Emily Bronte and Wuthering Heights
by Arthur Mee, J. A. Hammerton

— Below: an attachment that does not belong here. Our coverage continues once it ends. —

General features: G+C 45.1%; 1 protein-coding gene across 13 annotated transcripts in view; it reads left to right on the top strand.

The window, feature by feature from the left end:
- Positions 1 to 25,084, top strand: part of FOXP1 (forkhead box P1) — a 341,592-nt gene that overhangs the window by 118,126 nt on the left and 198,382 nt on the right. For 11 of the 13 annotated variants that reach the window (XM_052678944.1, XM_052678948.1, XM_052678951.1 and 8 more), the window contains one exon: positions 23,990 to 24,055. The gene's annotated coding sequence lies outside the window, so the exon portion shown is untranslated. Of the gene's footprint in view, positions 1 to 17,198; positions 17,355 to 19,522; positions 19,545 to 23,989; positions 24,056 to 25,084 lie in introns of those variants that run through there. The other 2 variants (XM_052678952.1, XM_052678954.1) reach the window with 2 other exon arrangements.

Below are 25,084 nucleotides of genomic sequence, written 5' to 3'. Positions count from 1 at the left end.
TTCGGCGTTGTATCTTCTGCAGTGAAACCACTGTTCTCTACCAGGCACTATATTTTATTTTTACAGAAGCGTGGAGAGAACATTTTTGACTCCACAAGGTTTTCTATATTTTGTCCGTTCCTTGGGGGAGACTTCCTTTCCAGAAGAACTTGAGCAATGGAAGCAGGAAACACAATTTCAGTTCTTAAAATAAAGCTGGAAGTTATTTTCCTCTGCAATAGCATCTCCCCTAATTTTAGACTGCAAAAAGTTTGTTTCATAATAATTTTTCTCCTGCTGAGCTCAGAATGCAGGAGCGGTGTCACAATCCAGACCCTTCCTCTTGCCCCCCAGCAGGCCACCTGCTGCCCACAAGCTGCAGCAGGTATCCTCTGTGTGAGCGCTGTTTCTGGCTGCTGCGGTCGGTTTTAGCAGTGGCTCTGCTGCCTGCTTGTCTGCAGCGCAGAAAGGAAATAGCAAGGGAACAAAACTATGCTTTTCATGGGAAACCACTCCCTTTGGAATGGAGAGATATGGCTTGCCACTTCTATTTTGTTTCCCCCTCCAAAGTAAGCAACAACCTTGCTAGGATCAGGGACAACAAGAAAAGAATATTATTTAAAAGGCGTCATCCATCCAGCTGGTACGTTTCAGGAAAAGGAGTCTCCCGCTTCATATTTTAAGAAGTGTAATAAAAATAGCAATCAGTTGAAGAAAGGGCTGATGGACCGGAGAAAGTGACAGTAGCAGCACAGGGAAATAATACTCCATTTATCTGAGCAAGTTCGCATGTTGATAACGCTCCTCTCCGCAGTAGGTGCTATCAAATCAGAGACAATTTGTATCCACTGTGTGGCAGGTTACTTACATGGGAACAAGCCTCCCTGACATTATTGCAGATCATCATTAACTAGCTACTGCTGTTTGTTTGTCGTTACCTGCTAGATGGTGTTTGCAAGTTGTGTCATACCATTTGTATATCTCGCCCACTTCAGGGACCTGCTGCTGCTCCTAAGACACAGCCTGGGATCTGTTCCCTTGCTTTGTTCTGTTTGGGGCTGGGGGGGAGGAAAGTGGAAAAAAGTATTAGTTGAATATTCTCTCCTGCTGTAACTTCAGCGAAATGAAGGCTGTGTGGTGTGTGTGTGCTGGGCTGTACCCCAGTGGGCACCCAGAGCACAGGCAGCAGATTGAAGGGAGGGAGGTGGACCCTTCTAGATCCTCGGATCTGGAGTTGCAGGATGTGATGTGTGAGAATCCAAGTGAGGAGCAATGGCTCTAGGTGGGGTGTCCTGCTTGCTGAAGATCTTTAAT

"That chainless soul," Emily Jane Brontë, was born at Thornton, Yorkshire, England, on August 30, 1818, and died at Haworth on December 19, 1848. She will always have a place in English literature by reason of her one weird, powerful, strained novel, "Wuthering Heights," and a few poems. Emily Brontë, like her sister Charlotte, was educated at Cowan School and at Brussels. For a time she became a governess, but it seemed impossible for her to live away from the fascination of the Yorkshire moors, and she went home to keep house at the Haworth Parsonage, while her sisters taught. Two months after the publication of "Jane Eyre" by Charlotte, that is, in December, 1847, "Wuthering Heights," by Emily, and "Agnes Grey," by Anne, the third sister in this remarkable trio, were issued in one volume. The critics, who did not discover these books were by women, suggested persistently that "Wuthering Heights" must be an immature work by Currer Bell (Charlotte). A year after the publication of her novel Emily died, unaware of her success in achieving a lasting, if restricted, fame. She was extraordinarily reserved, sensitive, and wayward, and lived in an imagined world of her own, morbidly influenced, no doubt, by the vagaries of her worthless brother Branwell. That she had true genius, allied with fine strength of intellect and character, is the unanimous verdict of competent criticism, while it grieves over unfulfilled possibilities.